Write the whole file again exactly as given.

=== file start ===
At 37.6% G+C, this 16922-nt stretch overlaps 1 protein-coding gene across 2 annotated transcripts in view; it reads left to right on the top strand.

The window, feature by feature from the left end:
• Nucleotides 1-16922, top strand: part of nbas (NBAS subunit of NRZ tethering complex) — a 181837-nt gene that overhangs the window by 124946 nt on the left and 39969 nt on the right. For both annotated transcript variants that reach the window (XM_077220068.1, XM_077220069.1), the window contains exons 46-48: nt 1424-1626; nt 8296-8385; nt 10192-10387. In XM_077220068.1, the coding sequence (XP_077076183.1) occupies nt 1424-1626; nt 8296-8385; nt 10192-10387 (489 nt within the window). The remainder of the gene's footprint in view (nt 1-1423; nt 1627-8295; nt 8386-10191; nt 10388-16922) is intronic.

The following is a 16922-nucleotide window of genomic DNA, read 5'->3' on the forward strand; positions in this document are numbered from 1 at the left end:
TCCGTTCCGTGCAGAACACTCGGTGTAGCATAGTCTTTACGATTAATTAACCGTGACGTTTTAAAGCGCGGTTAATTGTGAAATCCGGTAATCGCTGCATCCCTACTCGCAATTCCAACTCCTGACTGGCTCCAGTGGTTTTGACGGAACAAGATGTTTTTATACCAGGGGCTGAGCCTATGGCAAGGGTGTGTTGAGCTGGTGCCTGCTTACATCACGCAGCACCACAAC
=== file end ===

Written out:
At 37.6% G+C, this 16922-nt stretch overlaps 1 protein-coding gene across 2 annotated transcripts in view; it reads left to right on the top strand.

The window, feature by feature from the left end:
• Nucleotides 1-16922, top strand: part of nbas (NBAS subunit of NRZ tethering complex) — a 181837-nt gene that overhangs the window by 124946 nt on the left and 39969 nt on the right. For both annotated transcript variants that reach the window (XM_077220068.1, XM_077220069.1), the window contains exons 46-48: nt 1424-1626; nt 8296-8385; nt 10192-10387. In XM_077220068.1, the coding sequence (XP_077076183.1) occupies nt 1424-1626; nt 8296-8385; nt 10192-10387 (489 nt within the window). The remainder of the gene's footprint in view (nt 1-1423; nt 1627-8295; nt 8386-10191; nt 10388-16922) is intronic.

The following is a 16922-nucleotide window of genomic DNA, read 5'->3' on the forward strand; positions in this document are numbered from 1 at the left end:
TCCGTTCCGTGCAGAACACTCGGTGTAGCATAGTCTTTACGATTAATTAACCGTGACGTTTTAAAGCGCGGTTAATTGTGAAATCCGGTAATCGCTGCATCCCTACTCGCAATTCCAACTCCTGACTGGCTCCAGTGGTTTTGACGGAACAAGATGTTTTTATACCAGGGGCTGAGCCTATGGCAAGGGTGTGTTGAGCTGGTGCCTGCTTACATCACGCAGCACCACAAC